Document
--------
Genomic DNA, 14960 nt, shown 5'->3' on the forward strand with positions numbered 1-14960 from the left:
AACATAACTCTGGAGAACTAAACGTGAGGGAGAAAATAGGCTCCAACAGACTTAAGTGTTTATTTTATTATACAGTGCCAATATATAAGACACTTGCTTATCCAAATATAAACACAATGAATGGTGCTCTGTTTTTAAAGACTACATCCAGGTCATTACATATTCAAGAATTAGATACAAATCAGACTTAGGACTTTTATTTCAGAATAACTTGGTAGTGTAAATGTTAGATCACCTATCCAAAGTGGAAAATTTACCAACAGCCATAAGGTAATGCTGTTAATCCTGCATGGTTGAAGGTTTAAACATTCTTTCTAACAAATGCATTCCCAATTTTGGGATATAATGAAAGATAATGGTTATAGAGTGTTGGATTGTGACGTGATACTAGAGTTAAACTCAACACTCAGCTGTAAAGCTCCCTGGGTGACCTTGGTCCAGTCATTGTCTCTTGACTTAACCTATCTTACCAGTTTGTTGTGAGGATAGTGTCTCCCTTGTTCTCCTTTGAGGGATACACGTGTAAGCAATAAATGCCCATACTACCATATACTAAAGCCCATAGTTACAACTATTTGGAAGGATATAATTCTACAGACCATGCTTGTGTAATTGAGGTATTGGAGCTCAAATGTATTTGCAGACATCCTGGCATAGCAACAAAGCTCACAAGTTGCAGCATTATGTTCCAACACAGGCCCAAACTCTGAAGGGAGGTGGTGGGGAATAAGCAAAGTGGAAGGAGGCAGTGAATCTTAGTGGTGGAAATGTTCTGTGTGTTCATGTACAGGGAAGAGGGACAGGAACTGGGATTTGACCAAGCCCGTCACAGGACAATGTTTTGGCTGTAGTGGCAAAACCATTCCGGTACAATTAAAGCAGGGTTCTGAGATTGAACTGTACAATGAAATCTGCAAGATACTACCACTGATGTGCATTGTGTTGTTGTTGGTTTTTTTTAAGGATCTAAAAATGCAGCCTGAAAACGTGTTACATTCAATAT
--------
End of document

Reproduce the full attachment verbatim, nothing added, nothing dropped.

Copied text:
Genomic DNA, 14960 nt, shown 5'->3' on the forward strand with positions numbered 1-14960 from the left:
AACATAACTCTGGAGAACTAAACGTGAGGGAGAAAATAGGCTCCAACAGACTTAAGTGTTTATTTTATTATACAGTGCCAATATATAAGACACTTGCTTATCCAAATATAAACACAATGAATGGTGCTCTGTTTTTAAAGACTACATCCAGGTCATTACATATTCAAGAATTAGATACAAATCAGACTTAGGACTTTTATTTCAGAATAACTTGGTAGTGTAAATGTTAGATCACCTATCCAAAGTGGAAAATTTACCAACAGCCATAAGGTAATGCTGTTAATCCTGCATGGTTGAAGGTTTAAACATTCTTTCTAACAAATGCATTCCCAATTTTGGGATATAATGAAAGATAATGGTTATAGAGTGTTGGATTGTGACGTGATACTAGAGTTAAACTCAACACTCAGCTGTAAAGCTCCCTGGGTGACCTTGGTCCAGTCATTGTCTCTTGACTTAACCTATCTTACCAGTTTGTTGTGAGGATAGTGTCTCCCTTGTTCTCCTTTGAGGGATACACGTGTAAGCAATAAATGCCCATACTACCATATACTAAAGCCCATAGTTACAACTATTTGGAAGGATATAATTCTACAGACCATGCTTGTGTAATTGAGGTATTGGAGCTCAAATGTATTTGCAGACATCCTGGCATAGCAACAAAGCTCACAAGTTGCAGCATTATGTTCCAACACAGGCCCAAACTCTGAAGGGAGGTGGTGGGGAATAAGCAAAGTGGAAGGAGGCAGTGAATCTTAGTGGTGGAAATGTTCTGTGTGTTCATGTACAGGGAAGAGGGACAGGAACTGGGATTTGACCAAGCCCGTCACAGGACAATGTTTTGGCTGTAGTGGCAAAACCATTCCGGTACAATTAAAGCAGGGTTCTGAGATTGAACTGTACAATGAAATCTGCAAGATACTACCACTGATGTGCATTGTGTTGTTGTTGGTTTTTTTTAAGGATCTAAAAATGCAGCCTGAAAACGTGTTACATTCAATAT